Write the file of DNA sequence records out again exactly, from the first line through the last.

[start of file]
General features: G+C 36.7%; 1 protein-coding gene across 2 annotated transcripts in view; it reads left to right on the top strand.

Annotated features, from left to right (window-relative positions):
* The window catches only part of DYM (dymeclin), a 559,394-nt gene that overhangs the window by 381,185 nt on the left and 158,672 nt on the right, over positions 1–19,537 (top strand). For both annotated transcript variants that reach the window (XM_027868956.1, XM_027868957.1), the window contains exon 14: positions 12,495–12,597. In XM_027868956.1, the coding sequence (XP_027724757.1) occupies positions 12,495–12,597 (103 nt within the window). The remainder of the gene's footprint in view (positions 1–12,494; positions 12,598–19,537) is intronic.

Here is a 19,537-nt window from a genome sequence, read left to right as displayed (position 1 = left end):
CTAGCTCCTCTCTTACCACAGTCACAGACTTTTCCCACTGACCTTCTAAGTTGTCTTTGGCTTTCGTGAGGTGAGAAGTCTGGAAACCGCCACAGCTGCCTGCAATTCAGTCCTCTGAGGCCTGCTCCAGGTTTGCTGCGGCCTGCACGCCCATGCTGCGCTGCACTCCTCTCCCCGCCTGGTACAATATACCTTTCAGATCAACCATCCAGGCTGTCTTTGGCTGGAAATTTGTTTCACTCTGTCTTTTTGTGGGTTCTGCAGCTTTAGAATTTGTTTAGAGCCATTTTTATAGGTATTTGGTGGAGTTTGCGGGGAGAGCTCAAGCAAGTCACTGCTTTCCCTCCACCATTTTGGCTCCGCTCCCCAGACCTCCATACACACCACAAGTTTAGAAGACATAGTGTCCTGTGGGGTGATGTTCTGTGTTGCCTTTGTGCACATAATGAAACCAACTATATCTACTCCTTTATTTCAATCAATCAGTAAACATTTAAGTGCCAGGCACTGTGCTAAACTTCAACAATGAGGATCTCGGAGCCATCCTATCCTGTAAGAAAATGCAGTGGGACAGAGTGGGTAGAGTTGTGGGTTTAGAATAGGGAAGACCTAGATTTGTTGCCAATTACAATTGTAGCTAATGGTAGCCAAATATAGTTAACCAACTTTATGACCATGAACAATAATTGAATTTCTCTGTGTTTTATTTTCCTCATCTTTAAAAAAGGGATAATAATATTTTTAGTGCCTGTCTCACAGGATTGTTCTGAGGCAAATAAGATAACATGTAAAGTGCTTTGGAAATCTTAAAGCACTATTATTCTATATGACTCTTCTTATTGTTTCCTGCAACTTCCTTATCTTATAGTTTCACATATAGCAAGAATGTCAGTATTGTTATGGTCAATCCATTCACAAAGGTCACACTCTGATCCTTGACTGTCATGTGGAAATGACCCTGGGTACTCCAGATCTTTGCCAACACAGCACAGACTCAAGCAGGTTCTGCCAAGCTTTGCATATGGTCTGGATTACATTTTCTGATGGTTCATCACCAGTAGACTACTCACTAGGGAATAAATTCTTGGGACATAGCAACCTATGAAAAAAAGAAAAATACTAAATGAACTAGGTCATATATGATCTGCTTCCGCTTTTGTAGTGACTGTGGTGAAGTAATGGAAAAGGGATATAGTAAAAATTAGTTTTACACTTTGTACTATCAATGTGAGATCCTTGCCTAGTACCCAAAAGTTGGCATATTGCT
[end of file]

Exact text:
General features: G+C 36.7%; 1 protein-coding gene across 2 annotated transcripts in view; it reads left to right on the top strand.

Annotated features, from left to right (window-relative positions):
* The window catches only part of DYM (dymeclin), a 559,394-nt gene that overhangs the window by 381,185 nt on the left and 158,672 nt on the right, over positions 1–19,537 (top strand). For both annotated transcript variants that reach the window (XM_027868956.1, XM_027868957.1), the window contains exon 14: positions 12,495–12,597. In XM_027868956.1, the coding sequence (XP_027724757.1) occupies positions 12,495–12,597 (103 nt within the window). The remainder of the gene's footprint in view (positions 1–12,494; positions 12,598–19,537) is intronic.

Here is a 19,537-nt window from a genome sequence, read left to right as displayed (position 1 = left end):
CTAGCTCCTCTCTTACCACAGTCACAGACTTTTCCCACTGACCTTCTAAGTTGTCTTTGGCTTTCGTGAGGTGAGAAGTCTGGAAACCGCCACAGCTGCCTGCAATTCAGTCCTCTGAGGCCTGCTCCAGGTTTGCTGCGGCCTGCACGCCCATGCTGCGCTGCACTCCTCTCCCCGCCTGGTACAATATACCTTTCAGATCAACCATCCAGGCTGTCTTTGGCTGGAAATTTGTTTCACTCTGTCTTTTTGTGGGTTCTGCAGCTTTAGAATTTGTTTAGAGCCATTTTTATAGGTATTTGGTGGAGTTTGCGGGGAGAGCTCAAGCAAGTCACTGCTTTCCCTCCACCATTTTGGCTCCGCTCCCCAGACCTCCATACACACCACAAGTTTAGAAGACATAGTGTCCTGTGGGGTGATGTTCTGTGTTGCCTTTGTGCACATAATGAAACCAACTATATCTACTCCTTTATTTCAATCAATCAGTAAACATTTAAGTGCCAGGCACTGTGCTAAACTTCAACAATGAGGATCTCGGAGCCATCCTATCCTGTAAGAAAATGCAGTGGGACAGAGTGGGTAGAGTTGTGGGTTTAGAATAGGGAAGACCTAGATTTGTTGCCAATTACAATTGTAGCTAATGGTAGCCAAATATAGTTAACCAACTTTATGACCATGAACAATAATTGAATTTCTCTGTGTTTTATTTTCCTCATCTTTAAAAAAGGGATAATAATATTTTTAGTGCCTGTCTCACAGGATTGTTCTGAGGCAAATAAGATAACATGTAAAGTGCTTTGGAAATCTTAAAGCACTATTATTCTATATGACTCTTCTTATTGTTTCCTGCAACTTCCTTATCTTATAGTTTCACATATAGCAAGAATGTCAGTATTGTTATGGTCAATCCATTCACAAAGGTCACACTCTGATCCTTGACTGTCATGTGGAAATGACCCTGGGTACTCCAGATCTTTGCCAACACAGCACAGACTCAAGCAGGTTCTGCCAAGCTTTGCATATGGTCTGGATTACATTTTCTGATGGTTCATCACCAGTAGACTACTCACTAGGGAATAAATTCTTGGGACATAGCAACCTATGAAAAAAAGAAAAATACTAAATGAACTAGGTCATATATGATCTGCTTCCGCTTTTGTAGTGACTGTGGTGAAGTAATGGAAAAGGGATATAGTAAAAATTAGTTTTACACTTTGTACTATCAATGTGAGATCCTTGCCTAGTACCCAAAAGTTGGCATATTGCT